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Home > Climate wiki > Impacts > Rising sea levels

Rising sea levels

Summary

“…72,000 New Zealanders [are] currently exposed to present-day extreme coastal flooding, along with about 50,000 buildings worth $12.5 billion. The risk exposure increases markedly with sea-level rise, particularly during the first metre of rise, which means long-term planning to address the risk is urgent. There is near certainty that the sea will rise 20-30 cm by 2040.”NIWA 2019

“A common response to increasing climate risk is to “harden the coasts” to defend property from inundation. However, engineering solutions like seawalls, stopbanks, and levees only delay damage at best and might even be counterproductive, as it encourages intensification in hazardous locations. Responses to sea level rise insurance retreat should attempt to eliminate the underlying risk by moving homes out of harm’s way. – Storey et al, 2020

  • Sea levels rise relative to the land for many reasons (Fig. 8) including land sinking or rising (top image), sometimes during earthquakes like the Kaikoura quake (Video 1).
  • Sea level rise due to climate change is accelerating because the ocean is warming and the cryosphere—Greenland and Antarctic icecaps, mountain glaciers and permafrost—is melting at an unprecedented pace.
  • The IPCC models of sea level rise currently used by polymakers specifically exclude rapid and widespread melting now being observed in Antarctica and Greenland. This is like making a calculation of 1+0.1+?=1.1, where 1.1m is the current maximum estimate of sea level rise by 2100 and ? is missing data. The absence of date to fill in the unknown ? is stated clearly in the IPCC and New Zealand SeaRise tool, however this is often overlooked by the media and policymakers.

Continued improvements in numerical modeling and scientific understanding of ice sheet processes shows that the Greenland and Antarctica ice sheets are more sensitive to warming than previously thought, and have the potential to release greater and more rapid sea-level rise and at lower global mean temperatures than previously estimated. – State of the Cryosphere Report 2023

  • There is also a lag time between rising temperatures and sea levels. We are already committed to a rise in sea-levels of multiple metres (Fig. 3), but the time frames are uncertain due to uncertainty around the tipping points of melting ice sheets. For example:

“The glacier in Greenland’s largest drainage basin is thinning and its flow is accelerating. Updated simulations suggest that sea-level rise will be up to five-fold higher than previously expected.Khan et al, November 2022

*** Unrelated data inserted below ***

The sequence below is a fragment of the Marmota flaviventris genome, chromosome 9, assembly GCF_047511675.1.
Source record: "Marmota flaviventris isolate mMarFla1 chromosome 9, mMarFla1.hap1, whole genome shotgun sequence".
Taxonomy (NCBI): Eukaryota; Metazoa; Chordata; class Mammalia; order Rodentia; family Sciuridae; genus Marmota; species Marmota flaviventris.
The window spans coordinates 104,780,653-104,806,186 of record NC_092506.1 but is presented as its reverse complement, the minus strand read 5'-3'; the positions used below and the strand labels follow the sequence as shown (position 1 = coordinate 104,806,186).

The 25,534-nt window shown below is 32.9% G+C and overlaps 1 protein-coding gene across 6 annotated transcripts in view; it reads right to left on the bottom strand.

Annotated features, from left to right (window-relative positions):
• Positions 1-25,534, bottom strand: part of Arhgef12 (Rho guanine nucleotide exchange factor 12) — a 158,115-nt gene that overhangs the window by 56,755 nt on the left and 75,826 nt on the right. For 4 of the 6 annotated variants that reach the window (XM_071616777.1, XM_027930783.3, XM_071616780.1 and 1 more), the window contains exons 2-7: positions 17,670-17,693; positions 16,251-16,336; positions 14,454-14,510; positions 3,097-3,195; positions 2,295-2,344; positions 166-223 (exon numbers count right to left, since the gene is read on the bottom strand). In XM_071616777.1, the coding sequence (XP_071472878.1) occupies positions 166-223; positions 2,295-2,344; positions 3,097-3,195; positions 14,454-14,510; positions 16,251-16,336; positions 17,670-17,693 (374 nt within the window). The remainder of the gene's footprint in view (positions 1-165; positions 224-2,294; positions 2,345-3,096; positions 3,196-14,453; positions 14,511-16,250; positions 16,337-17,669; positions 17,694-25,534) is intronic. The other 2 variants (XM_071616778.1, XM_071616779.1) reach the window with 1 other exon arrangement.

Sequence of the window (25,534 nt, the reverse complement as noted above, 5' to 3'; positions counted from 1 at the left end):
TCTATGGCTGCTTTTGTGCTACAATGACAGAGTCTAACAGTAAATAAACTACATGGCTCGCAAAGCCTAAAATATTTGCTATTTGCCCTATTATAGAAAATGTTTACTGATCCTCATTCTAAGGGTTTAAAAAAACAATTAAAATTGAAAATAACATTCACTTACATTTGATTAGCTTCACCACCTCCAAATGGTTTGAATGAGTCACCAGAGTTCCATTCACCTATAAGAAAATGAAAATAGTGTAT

The opportunity to preserve the WAIS  (West Antarctic Ice Sheet) in its present-day state has probably passed, and policymakers should be prepared for several metres of sea-level rise over the coming centuries.” – Naughten et al, October 2023

Home > Climate wiki > Impacts > Rising sea levels

Summary

“…72,000 New Zealanders [are] currently exposed to present-day extreme coastal flooding, along with about 50,000 buildings worth $12.5 billion. The risk exposure increases markedly with sea-level rise, particularly during the first metre of rise, which means long-term planning to address the risk is urgent. There is near certainty that the sea will rise 20-30 cm by 2040.”NIWA 2019

“A common response to increasing climate risk is to “harden the coasts” to defend property from inundation. However, engineering solutions like seawalls, stopbanks, and levees only delay damage at best and might even be counterproductive, as it encourages intensification in hazardous locations. Responses to sea level rise insurance retreat should attempt to eliminate the underlying risk by moving homes out of harm’s way. – Storey et al, 2020

  • Sea levels rise relative to the land for many reasons (Fig. 8) including land sinking or rising (top image), sometimes during earthquakes like the Kaikoura quake (Video 1).
  • Sea level rise due to climate change is accelerating because the ocean is warming and the cryosphere—Greenland and Antarctic icecaps, mountain glaciers and permafrost—is melting at an unprecedented pace.
  • The IPCC models of sea level rise currently used by polymakers specifically exclude rapid and widespread melting now being observed in Antarctica and Greenland. This is like making a calculation of 1+0.1+?=1.1, where 1.1m is the current maximum estimate of sea level rise by 2100 and ? is missing data. The absence of date to fill in the unknown ? is stated clearly in the IPCC and New Zealand SeaRise tool, however this is often overlooked by the media and policymakers.

Continued improvements in numerical modeling and scientific understanding of ice sheet processes shows that the Greenland and Antarctica ice sheets are more sensitive to warming than previously thought, and have the potential to release greater and more rapid sea-level rise and at lower global mean temperatures than previously estimated. – State of the Cryosphere Report 2023

  • There is also a lag time between rising temperatures and sea levels. We are already committed to a rise in sea-levels of multiple metres (Fig. 3), but the time frames are uncertain due to uncertainty around the tipping points of melting ice sheets. For example: